Learning to accurately read electrocardiograms requires memorization and practice, so turning to computers for help is a logical step. It's not even a recent development: automated interpretations of EKGs have existed for over half of a century. However, even after 60 years of development, computer diagnostic accuracy is limited, and physicians still need to review all test results by hand. This isn't a case where a passing grade is good enough. When errors occur, lives are at stake.
At this point in the technology's development, automated EKG results are meant to assist experts, not replace them, and researchers agree that manual verification is mandatory. Unfortunately, that assist isn't always helpful. Multiple studies have shown that physicians are influenced by an automated diagnosis, and troublingly, that they tend to agree with it, no matter whether it is right or wrong. In other words, if two physicians are shown the same squiggly lines, the one that sees a misdiagnosis from an automated system (without knowing it is wrong) before manually reviewing the results is more likely to misdiagnose the patient than a physician who interprets the EKG without knowing what the automated system predicted. This demonstrates the critical need for better automated analyses, as well as a better way to validate those analyses.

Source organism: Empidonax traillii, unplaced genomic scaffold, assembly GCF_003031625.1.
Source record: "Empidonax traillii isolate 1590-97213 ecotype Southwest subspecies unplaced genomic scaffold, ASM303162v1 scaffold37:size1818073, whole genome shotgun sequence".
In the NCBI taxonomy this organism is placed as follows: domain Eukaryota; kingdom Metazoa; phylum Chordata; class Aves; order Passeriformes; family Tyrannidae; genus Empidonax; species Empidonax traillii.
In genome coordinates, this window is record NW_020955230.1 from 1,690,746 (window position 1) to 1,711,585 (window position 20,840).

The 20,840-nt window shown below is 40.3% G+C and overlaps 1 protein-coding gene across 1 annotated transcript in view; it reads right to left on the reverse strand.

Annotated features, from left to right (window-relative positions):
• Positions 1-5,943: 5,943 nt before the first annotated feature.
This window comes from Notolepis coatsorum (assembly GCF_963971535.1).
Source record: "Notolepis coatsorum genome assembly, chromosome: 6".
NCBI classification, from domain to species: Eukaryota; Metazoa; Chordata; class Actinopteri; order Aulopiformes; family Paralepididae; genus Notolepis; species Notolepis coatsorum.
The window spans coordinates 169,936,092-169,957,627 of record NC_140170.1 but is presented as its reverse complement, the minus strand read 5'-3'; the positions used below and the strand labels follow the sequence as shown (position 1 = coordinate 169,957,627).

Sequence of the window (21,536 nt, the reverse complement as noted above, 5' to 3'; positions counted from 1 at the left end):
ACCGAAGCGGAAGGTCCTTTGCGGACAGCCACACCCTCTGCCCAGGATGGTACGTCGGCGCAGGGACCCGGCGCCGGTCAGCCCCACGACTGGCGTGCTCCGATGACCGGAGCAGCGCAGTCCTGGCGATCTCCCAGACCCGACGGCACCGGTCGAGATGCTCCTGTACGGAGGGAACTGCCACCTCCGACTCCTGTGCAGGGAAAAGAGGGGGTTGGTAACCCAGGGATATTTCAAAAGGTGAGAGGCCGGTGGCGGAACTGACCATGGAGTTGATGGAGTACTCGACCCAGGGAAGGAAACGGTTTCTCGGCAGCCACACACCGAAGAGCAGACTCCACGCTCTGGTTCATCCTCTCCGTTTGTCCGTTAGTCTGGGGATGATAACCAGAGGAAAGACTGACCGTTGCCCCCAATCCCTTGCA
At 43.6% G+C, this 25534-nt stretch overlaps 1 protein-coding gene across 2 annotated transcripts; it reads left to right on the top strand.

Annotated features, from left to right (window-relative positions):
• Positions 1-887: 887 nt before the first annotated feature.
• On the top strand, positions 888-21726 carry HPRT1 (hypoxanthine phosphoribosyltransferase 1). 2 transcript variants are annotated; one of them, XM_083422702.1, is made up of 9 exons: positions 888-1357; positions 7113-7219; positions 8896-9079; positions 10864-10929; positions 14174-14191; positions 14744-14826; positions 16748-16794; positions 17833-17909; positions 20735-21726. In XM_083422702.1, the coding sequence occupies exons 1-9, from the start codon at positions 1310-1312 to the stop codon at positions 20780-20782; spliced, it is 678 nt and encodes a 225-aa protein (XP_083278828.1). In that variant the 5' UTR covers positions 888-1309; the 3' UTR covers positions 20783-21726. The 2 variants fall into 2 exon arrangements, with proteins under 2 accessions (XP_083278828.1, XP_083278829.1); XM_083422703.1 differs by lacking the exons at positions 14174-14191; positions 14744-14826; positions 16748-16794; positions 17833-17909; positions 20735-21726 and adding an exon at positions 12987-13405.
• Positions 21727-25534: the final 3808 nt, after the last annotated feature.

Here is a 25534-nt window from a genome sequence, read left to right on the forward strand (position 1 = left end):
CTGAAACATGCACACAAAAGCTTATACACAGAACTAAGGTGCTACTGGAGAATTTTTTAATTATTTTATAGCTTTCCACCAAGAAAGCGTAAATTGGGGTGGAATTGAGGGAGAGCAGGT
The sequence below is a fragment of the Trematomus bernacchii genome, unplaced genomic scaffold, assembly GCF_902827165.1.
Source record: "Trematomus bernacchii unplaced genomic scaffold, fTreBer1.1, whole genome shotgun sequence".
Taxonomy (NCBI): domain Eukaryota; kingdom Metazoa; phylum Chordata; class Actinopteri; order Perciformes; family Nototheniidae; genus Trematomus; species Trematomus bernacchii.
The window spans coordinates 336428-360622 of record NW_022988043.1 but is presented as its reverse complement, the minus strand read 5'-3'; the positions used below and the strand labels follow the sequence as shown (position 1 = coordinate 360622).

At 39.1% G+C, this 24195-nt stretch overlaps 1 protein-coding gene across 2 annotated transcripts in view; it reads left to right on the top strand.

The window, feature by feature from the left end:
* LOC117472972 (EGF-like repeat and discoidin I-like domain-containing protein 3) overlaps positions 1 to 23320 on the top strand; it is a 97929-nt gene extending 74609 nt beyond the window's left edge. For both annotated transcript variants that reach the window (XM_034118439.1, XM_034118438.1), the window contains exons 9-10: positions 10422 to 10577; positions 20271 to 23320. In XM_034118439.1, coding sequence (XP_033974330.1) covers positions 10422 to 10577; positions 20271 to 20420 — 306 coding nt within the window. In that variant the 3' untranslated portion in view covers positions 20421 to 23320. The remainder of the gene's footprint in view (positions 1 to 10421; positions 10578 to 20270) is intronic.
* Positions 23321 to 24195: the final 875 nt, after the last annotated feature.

Various math-based models have proved accurate for specific heart conditions but aren’t useful as a general, multipurpose solution. These models tend to fail primarily for atypical EKGs — which is problematic as this test is primarily used as a diagnostic tool, and atypical results are the most important ones to decode.